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HMRC goes after scrap dealers

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7th Nov 2011
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HMRC this week beefed up its risk-based anti-evasion strategy with five new taskforces, including one targeting scrap metal dealers in Scotland.

As the results of HMRC’s restaurant crackdown has shown, targeting areas where the risk of evasion is high is proving to be fruitful for the tax department. Investigations into 531 outlets has identified £634,000 in potential unpaid tax. The restaurant sweep fingered 222 businesses north of the border, and one of the new taskforces will specifically focus on fast food outlets in Scotland thought to be mis-declaring their true sales levels.

  • The other targeted sectors include:
  • Construction firms and self employed builders suspected of suppress sales figures or over-claiming expenses in the North West and North Wales
  • Taxpayers not submitting their statutory returns across Corporation Tax, Income tax Self Assessment, PAYE and VAT in the South East
  • Landlords owning or renting three or more properties in the North West and North Wales who may be evading their tax responsibilities.

But the headline-grabbing announcement will be the taskforce devoted to tackling evasion among scrap metal dealers in Scotland. The rising price of copper during 2011 has fuelled a spate of rail cable thefts, causing widespread disruption for travellers and calls for greater regulation of the scrap metal industry, including one from AccountingWEB member DMGbus in May.

While HMRC has not introduced any new paperwork or procedures to regulate the industry, paying closer attention to its record-keeping revives the Al Capone strategy of harassing and deterring criminals through tax compliance measures. Why Scottish scrap metal dealers alone are being targeted at this point is not clear.

David Gauke, the Exchequer Secretary, said that the taskforces are a direct result of the government’s £917m spending review re-investment to tackle tax evasion, avoidance and fraud, which aims to raise an additional £7bn each year by 2014/15. The five new teams are part of the 12 planned for 2011/12, and more will follow next year, HMRC said.

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By johnjenkins
07th Nov 2011 16:45

They are also

going after car washes. In fact anything to do with cash. HMRC nees to get lots of money to pay for failed asylum seekers compensation.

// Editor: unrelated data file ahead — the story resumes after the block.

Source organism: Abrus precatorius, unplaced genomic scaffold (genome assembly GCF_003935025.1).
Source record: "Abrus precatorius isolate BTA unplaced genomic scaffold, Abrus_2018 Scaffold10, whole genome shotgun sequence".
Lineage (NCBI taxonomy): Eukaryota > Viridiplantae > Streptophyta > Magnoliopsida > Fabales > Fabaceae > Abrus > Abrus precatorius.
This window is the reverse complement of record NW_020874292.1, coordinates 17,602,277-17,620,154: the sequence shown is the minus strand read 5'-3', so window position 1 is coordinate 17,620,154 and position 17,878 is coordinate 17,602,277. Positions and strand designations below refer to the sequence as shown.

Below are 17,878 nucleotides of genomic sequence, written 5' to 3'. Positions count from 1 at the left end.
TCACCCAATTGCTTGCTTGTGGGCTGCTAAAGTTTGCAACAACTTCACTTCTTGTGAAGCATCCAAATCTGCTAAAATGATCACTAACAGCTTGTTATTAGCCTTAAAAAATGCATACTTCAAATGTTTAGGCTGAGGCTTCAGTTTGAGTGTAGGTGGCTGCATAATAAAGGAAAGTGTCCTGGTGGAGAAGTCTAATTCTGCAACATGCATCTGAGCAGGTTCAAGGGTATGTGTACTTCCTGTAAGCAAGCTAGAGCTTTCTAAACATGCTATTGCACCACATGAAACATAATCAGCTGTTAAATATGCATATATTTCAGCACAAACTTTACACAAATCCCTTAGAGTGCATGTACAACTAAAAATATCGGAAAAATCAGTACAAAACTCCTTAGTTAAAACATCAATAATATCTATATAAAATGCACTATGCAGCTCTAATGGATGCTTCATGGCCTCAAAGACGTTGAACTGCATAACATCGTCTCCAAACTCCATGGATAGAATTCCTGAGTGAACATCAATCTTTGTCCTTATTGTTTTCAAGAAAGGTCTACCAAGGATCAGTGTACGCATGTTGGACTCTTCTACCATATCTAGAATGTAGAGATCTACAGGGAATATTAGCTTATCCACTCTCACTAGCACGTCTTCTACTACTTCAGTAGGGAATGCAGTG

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By ShirleyM
08th Nov 2011 07:24

Theft of copper cable

Who else but scrap metal dealers would buy it?

The cost to the general public is far greater than it's value. Anything that reduced these thefts has to be welcomed.

Unfortunately, the police appear to do very little, even where scrap yards are repeatedly found to be holding stolen cable or stolen cars.

Closing down the scrap yards that don't abide by the law and deal in stolen goods would get a strong message across, and help the yards that do abide by the law.

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By petersaxton
08th Nov 2011 10:00

Well said

"the police appear to do very little"

Shouldn't that be said about practically anything to do with crime?

I suppose it's not helped by non-deterent sentences.

We even seem to be welcoming terrorists with open arms.

 

 

 

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By johnjenkins
08th Nov 2011 10:42

@shirleym

This really is nothing new. In my day it was lead from churches. When times are tight you have to expect this sort of thing to happen. The police do not have the manpower to stop it. I'm afraid when poor people see large institutions making billions, the EU spending our money like water, there will be a backlash. If you think Greece is bad wait until Italy and Spain go and then, of course, the French will jump on the bandwagon. When you watch the politicians you can see they haven't got a clue. It tells you something when our police allowed the riots to happen with the proviso that with technology the violators would be caught later. Don't get me wrong I think our police do a great job but they are severly restricted by do-gooders and the like. What do we do with bully boys in the world we bomb them and kill them. What do we do with bully boys at home, give them compensation - all very wierd.

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